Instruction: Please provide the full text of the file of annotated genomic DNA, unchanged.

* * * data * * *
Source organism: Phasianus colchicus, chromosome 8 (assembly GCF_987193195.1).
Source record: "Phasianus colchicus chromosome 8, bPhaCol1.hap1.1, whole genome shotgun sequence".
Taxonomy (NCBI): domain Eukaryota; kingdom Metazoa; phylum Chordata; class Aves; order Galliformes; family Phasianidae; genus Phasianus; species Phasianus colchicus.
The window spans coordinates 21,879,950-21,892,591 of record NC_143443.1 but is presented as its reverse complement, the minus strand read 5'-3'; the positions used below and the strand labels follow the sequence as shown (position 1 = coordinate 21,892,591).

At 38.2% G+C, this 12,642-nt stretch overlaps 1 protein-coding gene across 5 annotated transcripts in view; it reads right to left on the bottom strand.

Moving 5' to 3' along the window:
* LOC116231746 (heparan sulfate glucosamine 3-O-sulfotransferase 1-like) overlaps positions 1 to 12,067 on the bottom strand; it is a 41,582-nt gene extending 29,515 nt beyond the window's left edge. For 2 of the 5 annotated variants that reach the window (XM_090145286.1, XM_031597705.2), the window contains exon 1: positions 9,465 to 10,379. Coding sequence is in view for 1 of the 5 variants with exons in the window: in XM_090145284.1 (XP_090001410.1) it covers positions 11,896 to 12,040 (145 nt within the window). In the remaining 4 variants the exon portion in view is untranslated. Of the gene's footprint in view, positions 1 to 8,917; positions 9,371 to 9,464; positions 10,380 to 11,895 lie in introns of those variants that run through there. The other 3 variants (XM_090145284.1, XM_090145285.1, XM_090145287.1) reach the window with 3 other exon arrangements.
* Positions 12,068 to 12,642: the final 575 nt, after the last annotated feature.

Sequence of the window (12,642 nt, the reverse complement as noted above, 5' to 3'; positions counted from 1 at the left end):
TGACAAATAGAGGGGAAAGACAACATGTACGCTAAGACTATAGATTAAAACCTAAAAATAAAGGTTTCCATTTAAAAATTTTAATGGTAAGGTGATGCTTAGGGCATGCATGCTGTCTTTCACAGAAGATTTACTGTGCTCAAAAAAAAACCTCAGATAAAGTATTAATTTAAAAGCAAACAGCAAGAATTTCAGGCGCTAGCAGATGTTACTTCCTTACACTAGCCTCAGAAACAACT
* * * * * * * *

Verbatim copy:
Source organism: Phasianus colchicus, chromosome 8 (assembly GCF_987193195.1).
Source record: "Phasianus colchicus chromosome 8, bPhaCol1.hap1.1, whole genome shotgun sequence".
Taxonomy (NCBI): domain Eukaryota; kingdom Metazoa; phylum Chordata; class Aves; order Galliformes; family Phasianidae; genus Phasianus; species Phasianus colchicus.
The window spans coordinates 21,879,950-21,892,591 of record NC_143443.1 but is presented as its reverse complement, the minus strand read 5'-3'; the positions used below and the strand labels follow the sequence as shown (position 1 = coordinate 21,892,591).

At 38.2% G+C, this 12,642-nt stretch overlaps 1 protein-coding gene across 5 annotated transcripts in view; it reads right to left on the bottom strand.

Moving 5' to 3' along the window:
* LOC116231746 (heparan sulfate glucosamine 3-O-sulfotransferase 1-like) overlaps positions 1 to 12,067 on the bottom strand; it is a 41,582-nt gene extending 29,515 nt beyond the window's left edge. For 2 of the 5 annotated variants that reach the window (XM_090145286.1, XM_031597705.2), the window contains exon 1: positions 9,465 to 10,379. Coding sequence is in view for 1 of the 5 variants with exons in the window: in XM_090145284.1 (XP_090001410.1) it covers positions 11,896 to 12,040 (145 nt within the window). In the remaining 4 variants the exon portion in view is untranslated. Of the gene's footprint in view, positions 1 to 8,917; positions 9,371 to 9,464; positions 10,380 to 11,895 lie in introns of those variants that run through there. The other 3 variants (XM_090145284.1, XM_090145285.1, XM_090145287.1) reach the window with 3 other exon arrangements.
* Positions 12,068 to 12,642: the final 575 nt, after the last annotated feature.

Sequence of the window (12,642 nt, the reverse complement as noted above, 5' to 3'; positions counted from 1 at the left end):
TGACAAATAGAGGGGAAAGACAACATGTACGCTAAGACTATAGATTAAAACCTAAAAATAAAGGTTTCCATTTAAAAATTTTAATGGTAAGGTGATGCTTAGGGCATGCATGCTGTCTTTCACAGAAGATTTACTGTGCTCAAAAAAAAACCTCAGATAAAGTATTAATTTAAAAGCAAACAGCAAGAATTTCAGGCGCTAGCAGATGTTACTTCCTTACACTAGCCTCAGAAACAACT